Create a free profile to get unlimited access to exclusive videos, sweepstakes, and more!
Kieron Gillen has been working overtime this year. Not only did he wrap his award-winning epic saga The Wicked + The Divine with artist James McKelvie, but he also dove right into DIE (Image), and its companion RPG. Also, he completed his work on Star Wars (Marvel), revived the Peter Cannon: Thunderbolt series (Dynamite) and popped up on Marvel Comics #1000.
His latest, Once and Future (BOOM!), is a modern-day Arthurian adventure complete with knights, swords, stones and even a Questing Beast. On one level, it's a modern-day adventure horror story told from the perspective of Duncan and his grandmother Bridgette McGuire. A retired British monster-hunter who breaks out of her nursing home in an attempt to prevent the revival of King Arthur. On another level, it's a story about the dangers of nationalism and xenophobia.
The story also plays with tropes, by making an octogenarian the hero and her naive grandson, the "damsel in distress." In conjunction with Dan Mora's brilliant artwork, Gillen's characters are breathtakingly lifelike and the story reads like a storyboard for a big-budget film. SYFY WIRE spoke to Gillen about how much research went into Once & Future, how the Mummy and Buffy were his inspiration and why he wasn't going to do the book without O'Mara.
You haven't slowed down a bit since Wic/Div have you?
I really have! I had two baths in the last month. That's more baths than I've had in the last five years. Er... I stress, I normally shower. It's not that I'm the world's smelliest writer. At least, I don't think I am.
But, yeah, I'm aware not that busy for me is still pretty damn busy, but I've been explicitly trying to create more space to step back and see what I'm actually doing. For example, for most of my time at Marvel I was scripting in the morning and working on plotting stuff (and similar) in the afternoon, and now I took all of last week to just dig into DIE.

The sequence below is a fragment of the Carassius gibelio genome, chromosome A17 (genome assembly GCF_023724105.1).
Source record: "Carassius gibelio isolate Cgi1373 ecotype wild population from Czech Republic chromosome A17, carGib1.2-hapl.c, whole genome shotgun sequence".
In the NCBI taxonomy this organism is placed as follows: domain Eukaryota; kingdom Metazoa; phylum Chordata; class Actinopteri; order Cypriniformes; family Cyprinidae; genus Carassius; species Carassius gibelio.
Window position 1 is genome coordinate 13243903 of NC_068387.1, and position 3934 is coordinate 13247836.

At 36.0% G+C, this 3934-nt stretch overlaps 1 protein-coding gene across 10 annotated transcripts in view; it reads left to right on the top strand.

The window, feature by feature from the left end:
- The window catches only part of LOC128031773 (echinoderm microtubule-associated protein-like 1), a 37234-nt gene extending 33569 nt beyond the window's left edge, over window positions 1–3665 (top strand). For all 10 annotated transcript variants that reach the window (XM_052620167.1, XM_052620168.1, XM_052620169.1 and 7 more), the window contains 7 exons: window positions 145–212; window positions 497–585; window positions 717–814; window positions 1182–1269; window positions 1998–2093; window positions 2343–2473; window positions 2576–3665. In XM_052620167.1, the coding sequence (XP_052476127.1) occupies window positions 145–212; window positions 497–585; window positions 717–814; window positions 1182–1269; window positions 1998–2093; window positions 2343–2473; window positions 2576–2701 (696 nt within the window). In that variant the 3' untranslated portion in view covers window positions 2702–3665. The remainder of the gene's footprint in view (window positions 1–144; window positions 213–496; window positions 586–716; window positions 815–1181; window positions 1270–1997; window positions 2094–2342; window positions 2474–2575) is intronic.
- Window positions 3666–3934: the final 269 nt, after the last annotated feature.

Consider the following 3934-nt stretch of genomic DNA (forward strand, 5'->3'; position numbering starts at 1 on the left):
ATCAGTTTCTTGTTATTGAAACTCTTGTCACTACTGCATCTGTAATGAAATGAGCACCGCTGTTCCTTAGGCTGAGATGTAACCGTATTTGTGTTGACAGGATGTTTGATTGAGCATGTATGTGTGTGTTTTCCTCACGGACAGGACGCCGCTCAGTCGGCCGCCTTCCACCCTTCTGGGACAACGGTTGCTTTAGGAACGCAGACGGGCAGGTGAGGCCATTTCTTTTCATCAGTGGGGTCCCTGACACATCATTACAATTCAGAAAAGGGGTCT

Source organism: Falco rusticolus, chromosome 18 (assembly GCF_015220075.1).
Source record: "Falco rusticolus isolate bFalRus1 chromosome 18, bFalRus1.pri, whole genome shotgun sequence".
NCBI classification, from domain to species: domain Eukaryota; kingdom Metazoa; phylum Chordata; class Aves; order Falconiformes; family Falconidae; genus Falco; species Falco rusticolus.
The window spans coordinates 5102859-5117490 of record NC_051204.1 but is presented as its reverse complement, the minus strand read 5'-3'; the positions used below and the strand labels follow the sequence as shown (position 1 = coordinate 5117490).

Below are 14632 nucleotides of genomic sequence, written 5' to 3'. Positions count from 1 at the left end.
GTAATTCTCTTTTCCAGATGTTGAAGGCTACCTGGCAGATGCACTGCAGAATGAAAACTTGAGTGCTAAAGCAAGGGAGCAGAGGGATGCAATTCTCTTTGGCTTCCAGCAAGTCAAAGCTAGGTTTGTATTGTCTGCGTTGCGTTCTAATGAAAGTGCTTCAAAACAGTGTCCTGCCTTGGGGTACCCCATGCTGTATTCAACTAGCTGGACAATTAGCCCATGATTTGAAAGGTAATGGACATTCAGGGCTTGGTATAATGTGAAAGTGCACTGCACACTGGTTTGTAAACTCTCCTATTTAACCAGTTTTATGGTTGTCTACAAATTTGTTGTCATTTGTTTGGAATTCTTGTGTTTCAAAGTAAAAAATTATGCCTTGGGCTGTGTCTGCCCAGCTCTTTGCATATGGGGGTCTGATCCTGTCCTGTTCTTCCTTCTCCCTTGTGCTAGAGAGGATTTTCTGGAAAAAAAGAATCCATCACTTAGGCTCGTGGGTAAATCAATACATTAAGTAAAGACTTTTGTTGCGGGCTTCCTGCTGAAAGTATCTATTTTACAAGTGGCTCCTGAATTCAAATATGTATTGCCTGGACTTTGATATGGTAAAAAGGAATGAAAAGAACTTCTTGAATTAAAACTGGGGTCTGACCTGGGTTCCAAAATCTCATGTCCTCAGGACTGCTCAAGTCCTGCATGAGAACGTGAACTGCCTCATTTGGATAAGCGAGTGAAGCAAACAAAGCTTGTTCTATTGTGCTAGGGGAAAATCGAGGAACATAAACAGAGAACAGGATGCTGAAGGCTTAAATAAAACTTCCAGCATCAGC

But in a real way, my only books now are DIE, Once & Future and the forthcoming mini The Ludocrats. Yes, I'm writing an RPG. Yes, I'm involved in other media stuff. Yes, I may have said yes to two more other projects for the new year, and...
Oh yeah. You're right. I am compelled.
The characters seem very personal. Did you base anyone in the book after anyone you know?
In the case of Duncan and Bridgette, a lot just comes from me thinking of my relationship with my gran. I had the idea of the mythology of Once & Future and thought of relationships to put at the center of it, in terms of what I've never written and stuff you don't often see in pop culture. I ended up thinking of my gran — her as first-generation Irish immigrant to England, coming over to work when she was 14, and me as first kid in my extended family to go to university, and the gap in experience between them. I didn't base it on us... but the bits I based on us, I turned up the volume on.
That exchange in the first issue, about her hunting vampires until "she ran out vampires?" That was literally the first thing I wrote in the notebook, and instantly knew she was a character I wanted to see more of. I also knew that we couldn't predict what she could do next.
This is not the Knights of the Round table tale we grew up with. Was your goal to blow away the fairy tales of our childhood?
Oh, I'm not that destructive. What I do as additive, showing another angle on it. Arthur has been used for the last 1500 years in various ways, for various purposes, to talk about the matters of the day (or the Matter of Britain, if you will). This is just another take, another way of thinking about Arthur which is relevant to their times. People always say heroes speak to their times, but I think that includes understanding that in some times, and some perspectives, heroes can be villains.
As the story moved to an ongoing, I've become increasingly interested in the mutability of Arthur. I start in this place, but I'm not going to stay there.